Bank of England Agents’ summary of business conditions
Annual retail sales values growth had remained steady. Food prices had continued to decline but growth in sales volumes had increased. The patterns of growth had been mixed for non-food sales. A slowdown in the housing market and limitations in technological innovation were reported to have led to easing growth in household durable goods sales. However, consumers had been trading up in value terms, for example through shifting their purchasing towards aspirational brands. New car sales growth, supported by finance deals and manufacturers’ incentives, had remained robust. Consumer services turnover growth had eased very slightly, but remained pretty robust. UK hoteliers reported a slight easing in occupancy rates — but that was probably a temporary effect from poor Easter weather. Forward holiday bookings in the United Kingdom were reported to be robust, as was trading by restaurants, coffee shops and internet-based service providers. Independent Financial Advisors had reported a sharp increase in demand for personal financial planning advice following recent reforms to pensions.
Housing market activity had remained below that of a year earlier. There were reports of a slowing in housing market activity in the run-up to the general election, especially among potential sellers, some of whom were holding off from putting their property on the market in the expectation that conditions would be more buoyant in H2. That had exacerbated existing supply shortages in some areas. House price inflation had remained generally modest. The rental market had continued to expand, supporting growth in buy-to-let activity. There had been no evidence as yet that recent reforms to pensions had stimulated investment inproperty.
Manufacturers’ investment intentions had picked up modestly. In the main, manufacturing investment had been aimed at increasing efficiency and productivity, although there were increasing reports of spending to increase capacity. Services investment intentions had eased but pointed towards moderate growth. Spending on new IT had remained a frequent driver of growth, although growing numbers reported having completed the necessary catch-up in technology over the past year or so. In consumer services, the need to respond to changing buying habits, such as the popularity of coffee shops and smaller convenience stores, was often driving growth. On the whole, businesses had not delayed investment spending due to the general election beyond those whose revenue was most dependent on public funding and potential policy changes.
Manufacturing exports growth had remained stable but subdued. Conditions across markets were mixed, with weak euro-area demand and the appreciation of sterling against the euro having made exporting to Europe more difficult, offset by rising demand from the United States, aided by the depreciation of sterling against the dollar. Sales to Russia had been adversely affected by trade sanctions, unfavourable exchange rates and the general state of the economy. Services exports had continued to grow at a modest rate. Legal and commercial property services reported rising demand for advice from overseas clients seeking to invest in the United Kingdom. But overseas demand for advisory services related to the oil and gas industry had weakened. There had been increasing signs of services exports being affected by the appreciation of sterling against the euro.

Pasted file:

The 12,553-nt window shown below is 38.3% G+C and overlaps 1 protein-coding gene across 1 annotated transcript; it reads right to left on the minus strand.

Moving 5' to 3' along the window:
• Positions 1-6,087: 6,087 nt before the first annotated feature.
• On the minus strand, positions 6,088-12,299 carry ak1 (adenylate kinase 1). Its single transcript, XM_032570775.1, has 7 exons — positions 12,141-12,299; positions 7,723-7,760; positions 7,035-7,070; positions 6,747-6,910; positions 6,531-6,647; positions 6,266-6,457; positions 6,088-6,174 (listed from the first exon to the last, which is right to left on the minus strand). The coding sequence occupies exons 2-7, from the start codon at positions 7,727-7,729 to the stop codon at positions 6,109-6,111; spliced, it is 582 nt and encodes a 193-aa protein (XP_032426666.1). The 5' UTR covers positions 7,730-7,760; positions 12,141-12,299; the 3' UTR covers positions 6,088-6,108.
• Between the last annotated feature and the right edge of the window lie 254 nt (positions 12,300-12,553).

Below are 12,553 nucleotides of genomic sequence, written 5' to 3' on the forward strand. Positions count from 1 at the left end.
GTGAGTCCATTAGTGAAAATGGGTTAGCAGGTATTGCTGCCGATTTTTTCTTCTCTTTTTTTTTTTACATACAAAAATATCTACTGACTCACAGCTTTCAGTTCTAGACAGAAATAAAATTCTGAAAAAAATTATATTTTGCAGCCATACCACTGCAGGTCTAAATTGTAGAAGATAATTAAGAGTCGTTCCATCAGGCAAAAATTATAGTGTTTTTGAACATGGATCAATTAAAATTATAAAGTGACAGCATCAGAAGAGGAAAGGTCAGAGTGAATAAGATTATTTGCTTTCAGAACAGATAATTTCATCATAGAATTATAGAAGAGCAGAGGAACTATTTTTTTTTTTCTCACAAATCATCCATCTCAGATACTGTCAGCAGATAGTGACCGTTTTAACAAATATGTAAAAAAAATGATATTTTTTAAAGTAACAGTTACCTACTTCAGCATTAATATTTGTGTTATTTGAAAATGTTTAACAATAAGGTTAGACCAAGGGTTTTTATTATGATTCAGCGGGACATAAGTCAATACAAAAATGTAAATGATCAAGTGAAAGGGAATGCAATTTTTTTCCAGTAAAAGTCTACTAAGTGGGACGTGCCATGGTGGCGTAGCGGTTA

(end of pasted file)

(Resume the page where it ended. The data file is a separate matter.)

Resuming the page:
Business and financial services
Turnover growth had continued to be robust. Strong corporate transaction and commercial real estate activity had increased demand for legal, advisory, accountancy, architectural and surveyors’ services. Digital transformation across sectors was increasing demand for management consultants and IT activity. Some insurance companies reported that sales of additional cover to corporate clients were increasing. Distribution and storage firms reported strong volume growth. Recruitment agencies had remained busy, although some reported that the rate of growth was moderating. There were reports of strengthening corporate travel, conferencing and entertainment. But demand from the oil and gas industry for professional services had fallen.
Manufacturing output growth had eased very slightly and remained modest. Demand had softened in aerospace supply chains, which contacts attributed mainly to the industry entering the ‘de-stocking phase’ of the product cycle. There were mixed reports from the automotive sector, mainly due to weakness in some export-related supply chains. Demand for operational equipment for the oil and gas sector had fallen, although orders of exploration equipment had held up. Manufacturers of capital equipment for the food sector reported increasing demand, although reports from food manufacturers about their output were mixed. Output of capital goods for the agricultural sector had declined further.
Construction output had continued to grow on a year earlier, although the rate of increase had eased. That slowing had reflected both self-imposed constraints, such as firms’ desire to grow their margins rather than output and/or a reluctance to take on additional overheads, and constraints from skills shortages and rising build costs. Some public sector construction projects had been delayed in the pre-election period, although there were strong pipelines of work in many areas including infrastructure. Commercial construction had continued to grow overall, but the picture was patchy: for example, speculative building was limited to a few major cities and some energy-related schemes had been mothballed. In house building, the picture was mixed, but affordable house completions were reported to have picked up in March ahead of the end of the Homes and Communities Agency grant period and there were reports of a gradual increase in activity among small builders.
Credit conditions had improved further, with lending spreads coming under more downward pressure, loan tenors gradually